Courtesy of SoberLook.com
|Eurosystem total balance sheet (source: ECB)|
The decline is driven by banks' deleveraging, as the LTRO balances decline.
|LTRO balances (source: ECB)|
As a result of bank deleveraging, loans to area's households are now growing at merely 0.4% per year,
|Loan growth to households (YoY; source: ECB)|
… while loans to Eurozone's businesses are falling at over 3% per year.
|Loan growth to companies (YoY; source: ECB)|
This has resulted in the overall decline in private loans of 2.2% from a year ago, which was worse than economists had expected. With credit contraction continuing, it is not a surprise that the broad money supply growth has stalled at just over 1% a year.
|M3 broad money supply growth (YoY; source: ECB)|
According to some however, these trends do not matter much because the Eurozone is simply undergoing a "creditless" recovery. We are supposedly paying too much attention to credit growth. The ECB will simply stay on the sidelines and watch the area's economy blossom.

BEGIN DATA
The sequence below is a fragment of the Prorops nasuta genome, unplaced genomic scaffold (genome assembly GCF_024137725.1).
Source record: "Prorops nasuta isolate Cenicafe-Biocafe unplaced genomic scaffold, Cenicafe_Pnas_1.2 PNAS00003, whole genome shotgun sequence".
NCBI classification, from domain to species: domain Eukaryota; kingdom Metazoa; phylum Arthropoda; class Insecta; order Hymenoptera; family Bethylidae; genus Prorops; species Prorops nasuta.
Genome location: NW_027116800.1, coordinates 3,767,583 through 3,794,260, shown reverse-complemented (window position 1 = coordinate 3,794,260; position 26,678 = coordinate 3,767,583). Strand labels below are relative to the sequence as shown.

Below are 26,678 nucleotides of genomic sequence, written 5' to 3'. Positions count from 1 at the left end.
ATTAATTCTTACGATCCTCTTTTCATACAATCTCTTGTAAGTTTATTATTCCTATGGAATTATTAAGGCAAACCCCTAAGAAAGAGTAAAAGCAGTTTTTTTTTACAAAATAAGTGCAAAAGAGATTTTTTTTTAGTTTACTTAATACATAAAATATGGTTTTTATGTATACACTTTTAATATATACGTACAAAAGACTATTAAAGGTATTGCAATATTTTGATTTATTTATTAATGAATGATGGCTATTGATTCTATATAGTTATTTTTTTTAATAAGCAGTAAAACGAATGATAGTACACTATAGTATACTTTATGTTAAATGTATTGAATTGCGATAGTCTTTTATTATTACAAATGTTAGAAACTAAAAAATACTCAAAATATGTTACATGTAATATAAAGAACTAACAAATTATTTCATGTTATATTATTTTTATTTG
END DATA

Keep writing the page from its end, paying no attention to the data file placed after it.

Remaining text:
WSJ: – But if the banking system is in poor shape, why are policy makers increasingly optimistic about the recovery?
Part of the answer is that too much focus is being placed on credit growth.
One in five recoveries is "creditless" according to a 2011 International Monetary Fund working paper. Credit growth remained very subdued for several years during the recovery from Sweden's financial crisis in the early 1990s, according to J.P. Morgan research. U.K. bank lending is only now starting to pick up, more than a year after a strong recovery began.
The early stages of a recovery are funded from income and savings rather than new debt. Indeed, continued deleveraging is inevitable as loans issued during the boom are repaid.
More importantly, there is encouraging evidence that the ECB's ongoing "comprehensive assessment" of bank balance sheets is having a cathartic effect.
Of course Japan too had a "creditless" recovery – until it didn't. But let's not make such silly comparisons.